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Solent NHS Trust Children’s Asthma Nurse shares care advice for parents at a time of uncertainty

Ahead of World Asthma Day (5 May 2020) a Solent NHS Trust Children’s Asthma Nurse (CCAN) has given out valuable advice for parents and children who suffer with the condition at a time where they have been classified as some of the most vulnerable in our society. Asthma is amongst the most common long-term health conditions and it is estimated that 1 in 11 children are affected.

COVID-19 effects the lungs and can make breathing extremely difficult. Those who are suffering with severe Asthma and other respiratory conditions are being told to stay indoors in order to ‘shield’ themselves against the virus, however this does not mean that they cannot access the usual treatment they need in order to stay safe and well at home.

At Solent, the health and safety of our patients and staff is paramount, and our services are continuing to run, with teams now working differently to delivering care to their patients, through the help of digital innovations such as video consultations and telephone calls.

Alyson Pearce is a Children’s Community Asthma Nurse working in the Portsmouth area. The Solent Children’s Asthma service is a specialist team for children diagnosed as asthmatic. The team works with GPs, practice nurses and the hospital respiratory team to help keep children safe and well, and during these difficult times, are continuing to stay connected, delivering the best care and support to patients and their families.

“We are continuing to run our clinics, supporting our patients via telephone calls and video consultations. As you can expect, parents with vulnerable children are quite anxious at the moment and we are making sure we remain to be there for them. We are running a full service and I have spoken to each of my patients whilst working from home.

“Asthma care at its core is in fact, quite simple.  If you get the basics right, symptoms are generally manageable. The best thing patients can do is ensure they are taking their Asthma preventer medication every day as prescribed, to keep their Asthma as controlled as possible. Any cold or illness should be managed by following the child’s asthma plan and acting as you would have previously. If you are worried about your child you must seek medical attention via your GP, 111 service or check in with your Asthma nurse. These services are still open for business.

“One of the most common mistakes we see is children or teenagers who do not have a plan or are not following the recommendations made by their GP.  Another common error is inhaler technique.  For children, we recommend administering the metred dosage inhaler with a spacer. Using a spacer makes it easier to get the right amount of medicine straight to the lungs, where it's needed the most. If your technique is not right, it’s likely your child will not receive the right dose.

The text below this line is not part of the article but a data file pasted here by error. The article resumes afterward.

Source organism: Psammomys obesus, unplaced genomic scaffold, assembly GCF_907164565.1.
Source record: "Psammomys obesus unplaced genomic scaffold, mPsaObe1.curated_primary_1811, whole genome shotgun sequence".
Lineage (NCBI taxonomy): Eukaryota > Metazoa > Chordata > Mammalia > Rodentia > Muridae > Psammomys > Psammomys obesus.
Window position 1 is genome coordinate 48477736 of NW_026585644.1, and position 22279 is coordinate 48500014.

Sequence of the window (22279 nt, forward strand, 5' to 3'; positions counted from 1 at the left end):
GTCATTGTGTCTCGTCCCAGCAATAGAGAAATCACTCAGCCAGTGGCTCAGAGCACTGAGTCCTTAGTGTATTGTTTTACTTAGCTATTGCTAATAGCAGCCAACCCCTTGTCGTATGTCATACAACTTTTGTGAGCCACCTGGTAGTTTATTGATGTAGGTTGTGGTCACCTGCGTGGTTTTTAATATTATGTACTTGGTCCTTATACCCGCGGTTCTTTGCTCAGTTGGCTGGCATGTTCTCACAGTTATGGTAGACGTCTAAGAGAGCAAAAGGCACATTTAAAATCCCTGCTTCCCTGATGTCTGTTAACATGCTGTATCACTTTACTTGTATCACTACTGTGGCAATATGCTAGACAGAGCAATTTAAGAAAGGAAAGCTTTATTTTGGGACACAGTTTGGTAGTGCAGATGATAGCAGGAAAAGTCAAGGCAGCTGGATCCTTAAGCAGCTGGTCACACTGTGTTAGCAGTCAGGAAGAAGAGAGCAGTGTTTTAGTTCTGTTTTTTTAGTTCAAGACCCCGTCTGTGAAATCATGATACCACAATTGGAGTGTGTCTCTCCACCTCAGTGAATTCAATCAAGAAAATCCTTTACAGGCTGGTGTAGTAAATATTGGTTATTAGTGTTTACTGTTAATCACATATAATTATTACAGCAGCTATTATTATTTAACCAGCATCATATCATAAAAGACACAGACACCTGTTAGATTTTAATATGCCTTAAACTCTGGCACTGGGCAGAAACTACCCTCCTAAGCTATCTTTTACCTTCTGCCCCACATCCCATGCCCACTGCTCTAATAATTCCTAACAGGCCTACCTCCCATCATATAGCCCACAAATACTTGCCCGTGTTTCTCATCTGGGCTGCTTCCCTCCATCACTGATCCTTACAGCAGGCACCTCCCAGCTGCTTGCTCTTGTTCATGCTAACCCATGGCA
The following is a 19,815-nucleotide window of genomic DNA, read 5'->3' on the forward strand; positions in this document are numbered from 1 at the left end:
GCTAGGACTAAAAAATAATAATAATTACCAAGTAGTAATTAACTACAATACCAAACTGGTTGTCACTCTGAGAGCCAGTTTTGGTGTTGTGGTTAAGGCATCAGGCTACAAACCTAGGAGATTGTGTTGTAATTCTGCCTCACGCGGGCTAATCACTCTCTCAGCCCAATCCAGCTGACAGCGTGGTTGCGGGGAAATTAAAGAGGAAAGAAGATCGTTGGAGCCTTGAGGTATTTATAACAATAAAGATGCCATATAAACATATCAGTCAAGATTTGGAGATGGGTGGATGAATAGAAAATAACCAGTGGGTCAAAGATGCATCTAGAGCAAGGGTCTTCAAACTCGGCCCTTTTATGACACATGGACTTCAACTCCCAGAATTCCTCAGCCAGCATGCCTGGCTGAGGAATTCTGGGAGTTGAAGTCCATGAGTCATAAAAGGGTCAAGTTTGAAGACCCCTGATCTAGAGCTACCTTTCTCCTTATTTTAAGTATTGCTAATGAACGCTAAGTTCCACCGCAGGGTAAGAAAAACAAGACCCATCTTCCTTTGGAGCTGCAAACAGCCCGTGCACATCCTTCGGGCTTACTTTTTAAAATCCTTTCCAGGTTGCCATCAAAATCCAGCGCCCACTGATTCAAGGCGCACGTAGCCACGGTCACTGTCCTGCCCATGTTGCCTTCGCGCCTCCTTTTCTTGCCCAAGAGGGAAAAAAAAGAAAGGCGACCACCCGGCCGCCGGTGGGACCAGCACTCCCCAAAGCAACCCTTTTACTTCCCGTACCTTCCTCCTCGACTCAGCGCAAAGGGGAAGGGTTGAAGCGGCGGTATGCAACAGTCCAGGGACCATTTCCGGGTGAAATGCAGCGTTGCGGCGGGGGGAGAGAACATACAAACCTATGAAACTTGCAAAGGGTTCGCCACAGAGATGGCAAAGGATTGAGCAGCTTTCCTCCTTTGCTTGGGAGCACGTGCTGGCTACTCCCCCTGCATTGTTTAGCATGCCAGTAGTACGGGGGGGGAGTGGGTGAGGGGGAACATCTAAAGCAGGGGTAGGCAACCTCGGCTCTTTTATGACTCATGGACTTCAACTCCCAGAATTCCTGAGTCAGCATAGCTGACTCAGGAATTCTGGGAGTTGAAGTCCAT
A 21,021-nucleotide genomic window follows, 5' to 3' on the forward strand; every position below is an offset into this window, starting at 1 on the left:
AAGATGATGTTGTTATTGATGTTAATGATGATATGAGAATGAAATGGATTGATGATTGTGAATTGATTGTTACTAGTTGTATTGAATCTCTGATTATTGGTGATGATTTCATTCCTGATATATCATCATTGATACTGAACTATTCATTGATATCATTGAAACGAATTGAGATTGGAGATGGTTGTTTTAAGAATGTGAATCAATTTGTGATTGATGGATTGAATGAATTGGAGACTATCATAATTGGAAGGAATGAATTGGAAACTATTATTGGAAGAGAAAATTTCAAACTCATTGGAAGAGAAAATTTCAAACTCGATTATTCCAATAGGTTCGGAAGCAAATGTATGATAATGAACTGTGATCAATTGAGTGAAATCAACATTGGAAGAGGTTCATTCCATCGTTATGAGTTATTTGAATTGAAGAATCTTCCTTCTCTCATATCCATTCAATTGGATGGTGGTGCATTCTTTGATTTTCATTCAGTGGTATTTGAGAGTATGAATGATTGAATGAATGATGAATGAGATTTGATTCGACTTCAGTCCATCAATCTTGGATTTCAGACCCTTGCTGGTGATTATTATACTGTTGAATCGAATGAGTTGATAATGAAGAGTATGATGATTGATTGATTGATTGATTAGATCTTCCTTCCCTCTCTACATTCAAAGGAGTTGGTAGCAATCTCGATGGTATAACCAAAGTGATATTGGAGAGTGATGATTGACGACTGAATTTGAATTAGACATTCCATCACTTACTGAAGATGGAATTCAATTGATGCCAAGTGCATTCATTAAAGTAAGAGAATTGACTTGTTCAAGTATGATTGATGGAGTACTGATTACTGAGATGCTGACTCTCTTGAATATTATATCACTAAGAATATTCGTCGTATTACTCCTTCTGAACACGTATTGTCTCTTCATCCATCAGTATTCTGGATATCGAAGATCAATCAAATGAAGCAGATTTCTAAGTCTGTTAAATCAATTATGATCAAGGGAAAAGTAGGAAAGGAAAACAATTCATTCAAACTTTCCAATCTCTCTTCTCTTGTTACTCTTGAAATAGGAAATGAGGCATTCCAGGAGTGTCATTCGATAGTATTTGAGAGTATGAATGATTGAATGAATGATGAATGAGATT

“Measures like checking peak flow can be useful to keep track of the condition in older children. Peak flow measures the air flowing out of your lungs and can show if your airways are narrowing. This can help you keep track and manage your child’s symptoms promptly.

“It is also important to have a regular asthma review with your GP if your child has symptoms in between colds, this can be done over the phone if needed. This allows them to evaluate any asthma medication and make changes as needed. Your GP can refer you to this service if you would like more support.

“I’m passionate about providing the best care for my patients and their families and hope that these simple steps will help both children and adults who are living with the condition at this uncertain and worrying time.”

Five simple steps to help manage your Asthma symptoms

  • Always take your prevention medication as prescribed
  • Always keep your reliever inhaler close (along with a spacer for children)
  • Check your or your child’s inhaler technique; are you administering the full dose?
  • Follow your Asthma plan and attend an asthma review with your GP or Children’s Community Asthma Nurse as soon as you can (you may be able to do this over the phone or via video consultation, so speak to your GP about this)
  • Seek help if your symptoms have not improved or you are having to use your blue (reliever) inhaler more than two times a week when well

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